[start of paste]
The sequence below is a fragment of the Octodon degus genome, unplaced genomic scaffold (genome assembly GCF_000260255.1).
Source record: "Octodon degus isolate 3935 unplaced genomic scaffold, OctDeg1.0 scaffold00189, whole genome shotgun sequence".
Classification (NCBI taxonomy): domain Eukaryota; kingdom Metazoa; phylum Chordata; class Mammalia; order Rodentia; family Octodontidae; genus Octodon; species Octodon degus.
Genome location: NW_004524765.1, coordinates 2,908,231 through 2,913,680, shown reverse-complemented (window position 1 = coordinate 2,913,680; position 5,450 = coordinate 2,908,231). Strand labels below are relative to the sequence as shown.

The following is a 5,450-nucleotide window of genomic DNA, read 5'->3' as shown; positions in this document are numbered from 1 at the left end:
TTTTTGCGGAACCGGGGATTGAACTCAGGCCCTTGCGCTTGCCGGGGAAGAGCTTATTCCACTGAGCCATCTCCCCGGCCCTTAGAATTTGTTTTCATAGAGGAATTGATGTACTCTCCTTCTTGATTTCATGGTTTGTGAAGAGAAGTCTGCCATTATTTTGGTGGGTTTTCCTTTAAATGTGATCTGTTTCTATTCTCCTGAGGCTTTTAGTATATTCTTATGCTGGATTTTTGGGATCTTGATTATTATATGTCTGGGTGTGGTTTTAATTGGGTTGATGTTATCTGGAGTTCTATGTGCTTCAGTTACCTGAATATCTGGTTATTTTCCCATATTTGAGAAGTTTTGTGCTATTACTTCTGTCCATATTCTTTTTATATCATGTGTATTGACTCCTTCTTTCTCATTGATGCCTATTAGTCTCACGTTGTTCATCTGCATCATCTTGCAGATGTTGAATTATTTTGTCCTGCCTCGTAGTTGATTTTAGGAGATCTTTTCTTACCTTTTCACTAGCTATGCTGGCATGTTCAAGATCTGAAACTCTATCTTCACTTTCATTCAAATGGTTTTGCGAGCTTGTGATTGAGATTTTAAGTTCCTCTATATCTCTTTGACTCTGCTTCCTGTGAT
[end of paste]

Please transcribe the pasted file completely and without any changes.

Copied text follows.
The sequence below is a fragment of the Octodon degus genome, unplaced genomic scaffold (genome assembly GCF_000260255.1).
Source record: "Octodon degus isolate 3935 unplaced genomic scaffold, OctDeg1.0 scaffold00189, whole genome shotgun sequence".
Classification (NCBI taxonomy): domain Eukaryota; kingdom Metazoa; phylum Chordata; class Mammalia; order Rodentia; family Octodontidae; genus Octodon; species Octodon degus.
Genome location: NW_004524765.1, coordinates 2,908,231 through 2,913,680, shown reverse-complemented (window position 1 = coordinate 2,913,680; position 5,450 = coordinate 2,908,231). Strand labels below are relative to the sequence as shown.

The following is a 5,450-nucleotide window of genomic DNA, read 5'->3' as shown; positions in this document are numbered from 1 at the left end:
TTTTTGCGGAACCGGGGATTGAACTCAGGCCCTTGCGCTTGCCGGGGAAGAGCTTATTCCACTGAGCCATCTCCCCGGCCCTTAGAATTTGTTTTCATAGAGGAATTGATGTACTCTCCTTCTTGATTTCATGGTTTGTGAAGAGAAGTCTGCCATTATTTTGGTGGGTTTTCCTTTAAATGTGATCTGTTTCTATTCTCCTGAGGCTTTTAGTATATTCTTATGCTGGATTTTTGGGATCTTGATTATTATATGTCTGGGTGTGGTTTTAATTGGGTTGATGTTATCTGGAGTTCTATGTGCTTCAGTTACCTGAATATCTGGTTATTTTCCCATATTTGAGAAGTTTTGTGCTATTACTTCTGTCCATATTCTTTTTATATCATGTGTATTGACTCCTTCTTTCTCATTGATGCCTATTAGTCTCACGTTGTTCATCTGCATCATCTTGCAGATGTTGAATTATTTTGTCCTGCCTCGTAGTTGATTTTAGGAGATCTTTTCTTACCTTTTCACTAGCTATGCTGGCATGTTCAAGATCTGAAACTCTATCTTCACTTTCATTCAAATGGTTTTGCGAGCTTGTGATTGAGATTTTAAGTTCCTCTATATCTCTTTGACTCTGCTTCCTGTGAT